Emma: Yes -- that line was very telling. I guess we know what her essay for JazzHate will be about.
Lori F.: I would like to end on this: I will pay one of you $5 if you name your Wi-Fi network "Muffins Are Tasty" or "Madame Ovaries."
Emma: Well, Margaret did just move...
Margaret: "New roommate, new Wi-Fi connection." Is this a rule I didn't know?
Lori F.: Now you do! Thanks, Lena.
Margaret: The End.
Read HuffPost Women's "Girls" Previous Gchats:
Episode 2: Sad Little Glowworm
Episode 1: "Are We Okay?"
Episode 10: Surprise!
Episode 9: You Are The Wound
Episode 8: Pissed And Sad
Episode 7: The Best Party Ever
Episode 6: You Can Always Go Home Again
Episode 5: "Are You F-ing Kidding Me?"
Episode 3: Are We Hearing Ourselves?
Episode 2: Self-Sabotage Hurts The Way It's Supposed To
Episode 1: Unimpressed -- When We Were Cheering
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QUIZ: Are These Quotes About "Sex and the City" Or "Girls"?
"Their unheroic heroes, sophisticated social assumptions and high level of cynicism are essential to their wit and success."
Caryn James, New York Times, 1999
"[The] show takes as its subject women who are quite demographically specific -- cosseted white New Yorkers from educated backgrounds -- then mines their lives for the universal."
Emily Nussbaum, New York Magazine, 2012
"Speaking to the very realistic approach the show takes to women's sexual relationships with men (i.e. emotionless, friends-with-benefits-esque arrangements with not-very-worthy guys) ..."
Kara Warner, MTV's "Hollywood Crush" Blog, 2012
"Under their cynical facades, these women are endless optimists about ideal relationships, even as they settle for fleeting, imperfect ones. That hopefulness may be the series' secret weapon."
Caryn James, New York Times, 1999
"It's unlike anything else on TV"
Leah Beckmann, Gawker, 2012
"People across America are getting a weekly glimpse at dysfunctional New Yorkers engaging in humanity's most brutal mating rituals."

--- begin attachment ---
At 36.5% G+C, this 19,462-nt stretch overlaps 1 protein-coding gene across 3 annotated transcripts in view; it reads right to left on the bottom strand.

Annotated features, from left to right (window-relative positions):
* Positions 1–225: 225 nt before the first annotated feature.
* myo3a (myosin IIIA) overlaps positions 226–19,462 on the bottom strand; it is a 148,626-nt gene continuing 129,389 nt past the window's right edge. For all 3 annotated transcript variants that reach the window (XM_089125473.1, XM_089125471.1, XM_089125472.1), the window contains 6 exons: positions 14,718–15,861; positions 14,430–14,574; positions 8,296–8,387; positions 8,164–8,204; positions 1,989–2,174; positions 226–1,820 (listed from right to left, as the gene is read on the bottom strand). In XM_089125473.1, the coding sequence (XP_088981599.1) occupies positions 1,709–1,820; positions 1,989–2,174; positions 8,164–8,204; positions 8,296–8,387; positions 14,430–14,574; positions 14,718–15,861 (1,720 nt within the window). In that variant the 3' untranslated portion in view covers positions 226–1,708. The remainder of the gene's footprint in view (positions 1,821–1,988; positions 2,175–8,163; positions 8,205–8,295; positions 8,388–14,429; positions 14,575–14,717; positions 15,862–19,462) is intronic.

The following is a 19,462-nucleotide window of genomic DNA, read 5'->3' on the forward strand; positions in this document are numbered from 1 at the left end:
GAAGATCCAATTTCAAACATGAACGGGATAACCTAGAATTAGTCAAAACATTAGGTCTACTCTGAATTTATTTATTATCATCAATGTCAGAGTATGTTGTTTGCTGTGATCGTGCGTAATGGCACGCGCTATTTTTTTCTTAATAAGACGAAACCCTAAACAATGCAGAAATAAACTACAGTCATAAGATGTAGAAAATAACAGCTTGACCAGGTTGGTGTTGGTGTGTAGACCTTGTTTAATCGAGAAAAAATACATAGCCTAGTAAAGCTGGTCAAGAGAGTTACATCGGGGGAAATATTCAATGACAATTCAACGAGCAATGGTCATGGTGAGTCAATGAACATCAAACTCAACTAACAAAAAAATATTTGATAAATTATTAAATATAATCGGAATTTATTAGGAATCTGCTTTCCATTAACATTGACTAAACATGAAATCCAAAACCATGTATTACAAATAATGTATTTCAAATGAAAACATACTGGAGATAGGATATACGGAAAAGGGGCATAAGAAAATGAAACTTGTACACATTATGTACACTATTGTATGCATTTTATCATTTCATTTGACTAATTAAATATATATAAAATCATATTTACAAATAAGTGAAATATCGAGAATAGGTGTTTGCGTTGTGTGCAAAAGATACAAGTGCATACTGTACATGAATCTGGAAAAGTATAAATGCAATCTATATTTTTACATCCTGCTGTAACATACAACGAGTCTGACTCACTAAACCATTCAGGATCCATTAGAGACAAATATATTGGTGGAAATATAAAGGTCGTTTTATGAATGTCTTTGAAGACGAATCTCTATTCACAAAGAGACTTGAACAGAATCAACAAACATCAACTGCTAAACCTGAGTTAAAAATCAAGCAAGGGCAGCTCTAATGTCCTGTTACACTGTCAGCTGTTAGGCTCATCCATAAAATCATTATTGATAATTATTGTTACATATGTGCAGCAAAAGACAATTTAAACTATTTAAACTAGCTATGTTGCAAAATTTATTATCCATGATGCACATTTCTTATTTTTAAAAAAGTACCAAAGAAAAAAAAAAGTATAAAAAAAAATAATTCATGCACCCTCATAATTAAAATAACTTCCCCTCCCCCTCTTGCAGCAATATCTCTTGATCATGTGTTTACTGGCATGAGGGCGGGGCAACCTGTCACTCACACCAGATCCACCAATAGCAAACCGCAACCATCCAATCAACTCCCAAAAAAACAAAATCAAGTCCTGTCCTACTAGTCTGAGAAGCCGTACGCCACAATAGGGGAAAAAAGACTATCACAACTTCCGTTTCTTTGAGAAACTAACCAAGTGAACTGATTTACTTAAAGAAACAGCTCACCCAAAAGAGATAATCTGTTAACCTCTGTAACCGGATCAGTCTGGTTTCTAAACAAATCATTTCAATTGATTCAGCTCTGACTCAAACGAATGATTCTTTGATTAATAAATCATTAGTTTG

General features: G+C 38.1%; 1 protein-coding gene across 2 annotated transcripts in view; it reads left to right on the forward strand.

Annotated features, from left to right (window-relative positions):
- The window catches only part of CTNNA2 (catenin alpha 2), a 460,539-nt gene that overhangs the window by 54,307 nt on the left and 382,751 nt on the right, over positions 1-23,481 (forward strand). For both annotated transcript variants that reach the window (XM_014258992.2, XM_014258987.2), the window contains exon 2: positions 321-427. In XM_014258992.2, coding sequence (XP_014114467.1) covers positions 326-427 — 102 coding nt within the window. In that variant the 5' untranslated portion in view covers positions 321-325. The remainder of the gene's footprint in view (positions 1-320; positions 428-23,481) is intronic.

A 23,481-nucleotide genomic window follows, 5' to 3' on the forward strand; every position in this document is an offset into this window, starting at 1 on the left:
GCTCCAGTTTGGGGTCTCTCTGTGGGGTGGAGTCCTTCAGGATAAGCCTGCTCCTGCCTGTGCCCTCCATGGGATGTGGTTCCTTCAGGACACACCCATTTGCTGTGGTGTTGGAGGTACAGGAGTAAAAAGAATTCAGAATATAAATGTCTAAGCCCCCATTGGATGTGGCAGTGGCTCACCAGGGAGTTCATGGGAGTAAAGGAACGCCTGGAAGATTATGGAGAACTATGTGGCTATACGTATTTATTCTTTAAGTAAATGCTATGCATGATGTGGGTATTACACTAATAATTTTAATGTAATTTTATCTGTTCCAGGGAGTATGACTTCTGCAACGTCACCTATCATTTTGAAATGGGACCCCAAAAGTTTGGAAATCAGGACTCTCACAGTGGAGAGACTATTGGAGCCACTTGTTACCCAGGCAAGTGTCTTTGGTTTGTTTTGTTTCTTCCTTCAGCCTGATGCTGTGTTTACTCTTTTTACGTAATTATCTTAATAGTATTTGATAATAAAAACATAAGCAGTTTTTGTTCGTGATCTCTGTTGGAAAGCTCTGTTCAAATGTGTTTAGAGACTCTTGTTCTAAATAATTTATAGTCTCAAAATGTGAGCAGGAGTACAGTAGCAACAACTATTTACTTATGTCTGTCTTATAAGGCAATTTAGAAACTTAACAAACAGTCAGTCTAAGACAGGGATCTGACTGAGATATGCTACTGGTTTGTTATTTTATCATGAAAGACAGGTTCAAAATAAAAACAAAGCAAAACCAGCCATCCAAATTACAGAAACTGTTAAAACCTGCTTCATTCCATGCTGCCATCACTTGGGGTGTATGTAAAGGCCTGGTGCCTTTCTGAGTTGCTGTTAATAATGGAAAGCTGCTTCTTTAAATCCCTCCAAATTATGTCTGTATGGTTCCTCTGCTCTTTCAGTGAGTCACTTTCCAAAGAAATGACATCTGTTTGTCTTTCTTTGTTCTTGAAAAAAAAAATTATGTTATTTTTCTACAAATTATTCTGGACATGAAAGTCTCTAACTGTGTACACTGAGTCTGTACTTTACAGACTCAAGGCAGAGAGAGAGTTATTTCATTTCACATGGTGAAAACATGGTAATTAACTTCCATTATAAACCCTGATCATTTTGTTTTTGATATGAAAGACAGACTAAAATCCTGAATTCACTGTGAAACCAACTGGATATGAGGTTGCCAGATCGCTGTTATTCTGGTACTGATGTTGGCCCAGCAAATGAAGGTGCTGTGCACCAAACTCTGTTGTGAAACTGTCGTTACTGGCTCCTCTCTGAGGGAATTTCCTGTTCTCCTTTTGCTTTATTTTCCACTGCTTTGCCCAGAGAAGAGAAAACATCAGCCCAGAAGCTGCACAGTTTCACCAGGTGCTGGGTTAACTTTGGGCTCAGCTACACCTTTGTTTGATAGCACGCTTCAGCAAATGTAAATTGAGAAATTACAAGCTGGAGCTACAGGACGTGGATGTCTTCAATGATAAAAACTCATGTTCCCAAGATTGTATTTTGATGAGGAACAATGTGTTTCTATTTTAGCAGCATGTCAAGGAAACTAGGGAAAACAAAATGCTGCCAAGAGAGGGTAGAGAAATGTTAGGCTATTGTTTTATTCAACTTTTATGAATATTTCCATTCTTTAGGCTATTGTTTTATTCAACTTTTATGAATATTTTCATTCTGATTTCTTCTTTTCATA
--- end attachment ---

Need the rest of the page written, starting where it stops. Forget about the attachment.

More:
John Tierney, New York Times, 1999
"It's a grotesque picture of New York, but it's funny because there's a certain emotional truth to it. Some critics -- New York men, for instance -- would argue that the local men aren't all such losers. But the dating pool often looks that way to women."
John Tierney, New York Times, 1999
"[The] new show ... is a realistic, ballsy, awkward, humiliating, intimate, honest take on what it is to be ... living in New York City dealing with STDs, abortion, financial woes, orgasms, body issues..."
Leah Beckmann, Gawker, 2012
"It is about women who are both sympathetic and kind of awful"
Jason Bailey, Flavorwire, 2012
"More social satire than sitcom, it looks openly at relationships steeped in ambivalence, fear, and the games people play."
Matthew Gilbert, The Boston Globe, 1998
"What's especially wonderful about the show is how it depicts women sticking together and supporting each other -- something you rarely see onscreen nowadays. It's like, in Hollyworld, women never have girlfriends, never confide in other women, never trust other women."
The Toronto Star, 1998, "The Best Chickcom Since Ally McBeal"
"The sexual revolution has mostly been a boon for upper-middle-class women like them, who have been able to use its freedoms to delay marriage and to find mates they can stay with for the duration, while enjoying active sex lives in the meantime."
Margaret Talbot, The New Yorker, 2012
Follow Margaret Wheeler Johnson on Twitter: www.twitter.com/mwjohnso